Often in the film, characters retreat to the safety of their childhood or general childhood comforts: playing the card game Old Maid, eating ice cream from a local ice cream shop, paging through nudie magazines, escaping to a child’s playground and sitting on the swing set, reminiscing fondly about nostalgic moments of their youth.  The characters are constantly looking backward, and have a malaise about their present.  Shortly after Jay and Hugh have sex, Jay talks, mostly to herself, about being a little girl and dreaming of having a boyfriend who would take her on a drive in his car.  Now that she’s grown up and can have a boyfriend, the dream is no longer there. “Where would we go?” she asks.  What she doesn’t realize, and perhaps most of us don’t realize, is that the answer is ANYWHERE. You can do anything.  You’re alive.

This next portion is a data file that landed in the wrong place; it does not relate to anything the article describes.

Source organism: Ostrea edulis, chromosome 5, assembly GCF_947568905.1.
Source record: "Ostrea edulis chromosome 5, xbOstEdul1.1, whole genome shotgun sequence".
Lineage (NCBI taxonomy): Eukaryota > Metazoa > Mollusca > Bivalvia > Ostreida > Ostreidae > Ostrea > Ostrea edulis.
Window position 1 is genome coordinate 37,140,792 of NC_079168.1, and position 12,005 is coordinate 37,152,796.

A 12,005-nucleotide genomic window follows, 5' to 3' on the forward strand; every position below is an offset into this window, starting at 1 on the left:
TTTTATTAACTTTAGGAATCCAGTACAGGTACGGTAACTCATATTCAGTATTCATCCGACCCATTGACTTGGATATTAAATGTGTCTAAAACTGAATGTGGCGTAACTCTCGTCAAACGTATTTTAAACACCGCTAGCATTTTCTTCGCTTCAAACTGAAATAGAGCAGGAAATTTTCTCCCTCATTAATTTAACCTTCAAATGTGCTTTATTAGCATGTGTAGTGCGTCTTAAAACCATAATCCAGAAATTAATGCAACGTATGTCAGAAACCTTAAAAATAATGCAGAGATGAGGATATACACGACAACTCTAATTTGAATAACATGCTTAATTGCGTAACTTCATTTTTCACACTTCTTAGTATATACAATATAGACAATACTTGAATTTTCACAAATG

As perhaps both a visual cue to the characters backward-looking ways, and as homage to the great horror films of the 1970s, the film has a visual style that evokes that of the late 1970s.  Aside from one cell phone and one odd device that seems to be a seashell e-reader, almost set and prop in this film is vintage. Wall phones with cords, tube TVs, and tacky wallpaper abound in the universe of this film.  It looks like the production designer and set decorator spent their entire budget at thrift stores, flea markets, and antique shops.  When shot in sharp, crisp digital film, the result is a breathtakingly beautiful film.  That’s before we even notice the striking visuals delivered to us by director David Robert Mitchell.  Mitchell has directed one other previous film, unseen by me, and it is a coming of age film called “The Myth of the American Sleepover”.  “It Follows” too is a kind of coming of age film, or rather a film about the resistance to come of age.  With this film, Mitchell finds ways of keeping the camera moving fluidly, just a bit slower than a whip pan, as well as locking off the camera on a rig and letting the rig (whether it’s attached to a wheelchair or the backseat of a car) either keep us steady as the action’s moving, or keep us moving while the action is steady.  There are a ton of virtuoso shots in this film that are STUNNING to behold if you know anything about directing or cinematography. Kudos to DP Mike Gioulakis for filming such a beautiful-looking film that has the color palate and scope framing of a cheap 70s horror film and making it look both retro and modern and gorgeous all at once.